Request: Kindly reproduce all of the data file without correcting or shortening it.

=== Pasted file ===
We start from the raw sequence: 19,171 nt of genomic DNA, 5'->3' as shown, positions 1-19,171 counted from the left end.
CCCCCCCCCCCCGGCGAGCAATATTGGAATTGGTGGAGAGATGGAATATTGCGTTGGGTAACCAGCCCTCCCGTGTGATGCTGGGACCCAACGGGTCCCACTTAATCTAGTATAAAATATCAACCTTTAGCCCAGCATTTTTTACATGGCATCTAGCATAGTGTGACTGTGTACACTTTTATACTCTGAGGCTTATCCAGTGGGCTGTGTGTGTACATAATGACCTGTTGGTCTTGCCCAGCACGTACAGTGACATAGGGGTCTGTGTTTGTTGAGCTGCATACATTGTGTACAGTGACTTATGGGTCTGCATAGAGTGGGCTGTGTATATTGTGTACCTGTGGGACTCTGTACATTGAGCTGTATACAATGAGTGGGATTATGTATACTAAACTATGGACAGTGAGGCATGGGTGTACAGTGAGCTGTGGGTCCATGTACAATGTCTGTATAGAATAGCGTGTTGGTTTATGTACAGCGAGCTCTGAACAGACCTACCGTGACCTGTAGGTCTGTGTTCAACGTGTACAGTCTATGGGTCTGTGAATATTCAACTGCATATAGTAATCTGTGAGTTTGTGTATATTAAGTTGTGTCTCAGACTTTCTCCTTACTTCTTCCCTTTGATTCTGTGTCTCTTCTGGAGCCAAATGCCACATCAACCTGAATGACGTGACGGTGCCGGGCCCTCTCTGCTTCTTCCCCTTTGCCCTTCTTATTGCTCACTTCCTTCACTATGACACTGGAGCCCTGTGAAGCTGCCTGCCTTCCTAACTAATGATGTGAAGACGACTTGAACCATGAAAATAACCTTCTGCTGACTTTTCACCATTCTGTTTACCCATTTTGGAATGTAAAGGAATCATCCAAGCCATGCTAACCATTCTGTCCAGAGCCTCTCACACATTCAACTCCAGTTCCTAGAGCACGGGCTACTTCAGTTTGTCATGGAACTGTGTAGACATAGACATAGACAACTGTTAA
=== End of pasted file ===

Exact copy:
We start from the raw sequence: 19,171 nt of genomic DNA, 5'->3' as shown, positions 1-19,171 counted from the left end.
CCCCCCCCCCCCGGCGAGCAATATTGGAATTGGTGGAGAGATGGAATATTGCGTTGGGTAACCAGCCCTCCCGTGTGATGCTGGGACCCAACGGGTCCCACTTAATCTAGTATAAAATATCAACCTTTAGCCCAGCATTTTTTACATGGCATCTAGCATAGTGTGACTGTGTACACTTTTATACTCTGAGGCTTATCCAGTGGGCTGTGTGTGTACATAATGACCTGTTGGTCTTGCCCAGCACGTACAGTGACATAGGGGTCTGTGTTTGTTGAGCTGCATACATTGTGTACAGTGACTTATGGGTCTGCATAGAGTGGGCTGTGTATATTGTGTACCTGTGGGACTCTGTACATTGAGCTGTATACAATGAGTGGGATTATGTATACTAAACTATGGACAGTGAGGCATGGGTGTACAGTGAGCTGTGGGTCCATGTACAATGTCTGTATAGAATAGCGTGTTGGTTTATGTACAGCGAGCTCTGAACAGACCTACCGTGACCTGTAGGTCTGTGTTCAACGTGTACAGTCTATGGGTCTGTGAATATTCAACTGCATATAGTAATCTGTGAGTTTGTGTATATTAAGTTGTGTCTCAGACTTTCTCCTTACTTCTTCCCTTTGATTCTGTGTCTCTTCTGGAGCCAAATGCCACATCAACCTGAATGACGTGACGGTGCCGGGCCCTCTCTGCTTCTTCCCCTTTGCCCTTCTTATTGCTCACTTCCTTCACTATGACACTGGAGCCCTGTGAAGCTGCCTGCCTTCCTAACTAATGATGTGAAGACGACTTGAACCATGAAAATAACCTTCTGCTGACTTTTCACCATTCTGTTTACCCATTTTGGAATGTAAAGGAATCATCCAAGCCATGCTAACCATTCTGTCCAGAGCCTCTCACACATTCAACTCCAGTTCCTAGAGCACGGGCTACTTCAGTTTGTCATGGAACTGTGTAGACATAGACATAGACAACTGTTAA